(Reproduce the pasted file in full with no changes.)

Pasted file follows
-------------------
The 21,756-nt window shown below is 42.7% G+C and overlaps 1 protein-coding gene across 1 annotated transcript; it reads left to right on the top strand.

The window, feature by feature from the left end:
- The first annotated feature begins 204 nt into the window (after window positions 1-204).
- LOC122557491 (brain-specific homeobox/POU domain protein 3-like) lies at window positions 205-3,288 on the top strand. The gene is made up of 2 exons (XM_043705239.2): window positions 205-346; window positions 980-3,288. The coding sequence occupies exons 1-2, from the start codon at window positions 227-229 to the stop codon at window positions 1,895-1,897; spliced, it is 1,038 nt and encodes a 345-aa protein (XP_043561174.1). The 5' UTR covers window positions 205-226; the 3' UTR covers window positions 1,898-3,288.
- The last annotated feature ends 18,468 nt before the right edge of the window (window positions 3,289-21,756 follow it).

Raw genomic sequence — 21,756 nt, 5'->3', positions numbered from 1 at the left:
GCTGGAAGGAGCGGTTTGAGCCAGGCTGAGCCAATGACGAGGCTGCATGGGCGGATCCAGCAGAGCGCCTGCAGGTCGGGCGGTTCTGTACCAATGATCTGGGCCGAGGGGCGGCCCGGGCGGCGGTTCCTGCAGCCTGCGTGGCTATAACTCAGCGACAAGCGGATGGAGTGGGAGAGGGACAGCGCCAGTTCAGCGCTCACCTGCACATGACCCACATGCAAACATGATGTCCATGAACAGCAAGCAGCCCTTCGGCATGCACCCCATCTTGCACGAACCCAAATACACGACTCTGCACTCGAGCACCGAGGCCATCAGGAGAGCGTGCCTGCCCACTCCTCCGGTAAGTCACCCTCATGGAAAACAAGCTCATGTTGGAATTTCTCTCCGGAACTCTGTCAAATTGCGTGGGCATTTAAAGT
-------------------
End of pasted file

The 21,756-nt window shown below is 42.7% G+C and overlaps 1 protein-coding gene across 1 annotated transcript; it reads left to right on the top strand.

The window, feature by feature from the left end:
- The first annotated feature begins 204 nt into the window (after window positions 1-204).
- LOC122557491 (brain-specific homeobox/POU domain protein 3-like) lies at window positions 205-3,288 on the top strand. The gene is made up of 2 exons (XM_043705239.2): window positions 205-346; window positions 980-3,288. The coding sequence occupies exons 1-2, from the start codon at window positions 227-229 to the stop codon at window positions 1,895-1,897; spliced, it is 1,038 nt and encodes a 345-aa protein (XP_043561174.1). The 5' UTR covers window positions 205-226; the 3' UTR covers window positions 1,898-3,288.
- The last annotated feature ends 18,468 nt before the right edge of the window (window positions 3,289-21,756 follow it).

Raw genomic sequence — 21,756 nt, 5'->3', positions numbered from 1 at the left:
GCTGGAAGGAGCGGTTTGAGCCAGGCTGAGCCAATGACGAGGCTGCATGGGCGGATCCAGCAGAGCGCCTGCAGGTCGGGCGGTTCTGTACCAATGATCTGGGCCGAGGGGCGGCCCGGGCGGCGGTTCCTGCAGCCTGCGTGGCTATAACTCAGCGACAAGCGGATGGAGTGGGAGAGGGACAGCGCCAGTTCAGCGCTCACCTGCACATGACCCACATGCAAACATGATGTCCATGAACAGCAAGCAGCCCTTCGGCATGCACCCCATCTTGCACGAACCCAAATACACGACTCTGCACTCGAGCACCGAGGCCATCAGGAGAGCGTGCCTGCCCACTCCTCCGGTAAGTCACCCTCATGGAAAACAAGCTCATGTTGGAATTTCTCTCCGGAACTCTGTCAAATTGCGTGGGCATTTAAAGT